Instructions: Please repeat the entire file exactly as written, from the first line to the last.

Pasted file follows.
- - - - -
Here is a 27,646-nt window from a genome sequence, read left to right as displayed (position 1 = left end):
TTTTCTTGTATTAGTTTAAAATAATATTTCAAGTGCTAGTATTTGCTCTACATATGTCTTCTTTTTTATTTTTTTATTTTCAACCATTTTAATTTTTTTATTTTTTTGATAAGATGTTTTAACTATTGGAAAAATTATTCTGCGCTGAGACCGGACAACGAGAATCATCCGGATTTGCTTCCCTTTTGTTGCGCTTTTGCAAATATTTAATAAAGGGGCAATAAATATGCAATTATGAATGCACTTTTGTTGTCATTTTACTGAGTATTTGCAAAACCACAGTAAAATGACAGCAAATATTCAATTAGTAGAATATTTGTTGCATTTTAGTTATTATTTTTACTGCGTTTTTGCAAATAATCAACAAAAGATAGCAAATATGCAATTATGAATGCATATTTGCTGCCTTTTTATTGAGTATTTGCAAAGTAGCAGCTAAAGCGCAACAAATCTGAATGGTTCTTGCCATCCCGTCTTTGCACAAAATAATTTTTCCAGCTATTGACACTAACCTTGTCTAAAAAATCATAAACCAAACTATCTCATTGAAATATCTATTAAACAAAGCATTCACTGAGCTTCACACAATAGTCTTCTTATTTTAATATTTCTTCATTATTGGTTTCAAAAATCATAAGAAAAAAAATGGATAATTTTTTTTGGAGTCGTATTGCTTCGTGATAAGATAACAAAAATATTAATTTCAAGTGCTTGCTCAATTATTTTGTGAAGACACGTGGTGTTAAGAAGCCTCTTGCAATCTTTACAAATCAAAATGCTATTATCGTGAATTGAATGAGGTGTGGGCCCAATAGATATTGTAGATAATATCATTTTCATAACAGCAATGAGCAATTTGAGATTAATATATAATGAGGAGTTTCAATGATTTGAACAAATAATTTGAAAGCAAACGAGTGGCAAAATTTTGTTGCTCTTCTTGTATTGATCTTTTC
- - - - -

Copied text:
Here is a 27,646-nt window from a genome sequence, read left to right as displayed (position 1 = left end):
TTTTCTTGTATTAGTTTAAAATAATATTTCAAGTGCTAGTATTTGCTCTACATATGTCTTCTTTTTTATTTTTTTATTTTCAACCATTTTAATTTTTTTATTTTTTTGATAAGATGTTTTAACTATTGGAAAAATTATTCTGCGCTGAGACCGGACAACGAGAATCATCCGGATTTGCTTCCCTTTTGTTGCGCTTTTGCAAATATTTAATAAAGGGGCAATAAATATGCAATTATGAATGCACTTTTGTTGTCATTTTACTGAGTATTTGCAAAACCACAGTAAAATGACAGCAAATATTCAATTAGTAGAATATTTGTTGCATTTTAGTTATTATTTTTACTGCGTTTTTGCAAATAATCAACAAAAGATAGCAAATATGCAATTATGAATGCATATTTGCTGCCTTTTTATTGAGTATTTGCAAAGTAGCAGCTAAAGCGCAACAAATCTGAATGGTTCTTGCCATCCCGTCTTTGCACAAAATAATTTTTCCAGCTATTGACACTAACCTTGTCTAAAAAATCATAAACCAAACTATCTCATTGAAATATCTATTAAACAAAGCATTCACTGAGCTTCACACAATAGTCTTCTTATTTTAATATTTCTTCATTATTGGTTTCAAAAATCATAAGAAAAAAAATGGATAATTTTTTTTGGAGTCGTATTGCTTCGTGATAAGATAACAAAAATATTAATTTCAAGTGCTTGCTCAATTATTTTGTGAAGACACGTGGTGTTAAGAAGCCTCTTGCAATCTTTACAAATCAAAATGCTATTATCGTGAATTGAATGAGGTGTGGGCCCAATAGATATTGTAGATAATATCATTTTCATAACAGCAATGAGCAATTTGAGATTAATATATAATGAGGAGTTTCAATGATTTGAACAAATAATTTGAAAGCAAACGAGTGGCAAAATTTTGTTGCTCTTCTTGTATTGATCTTTTC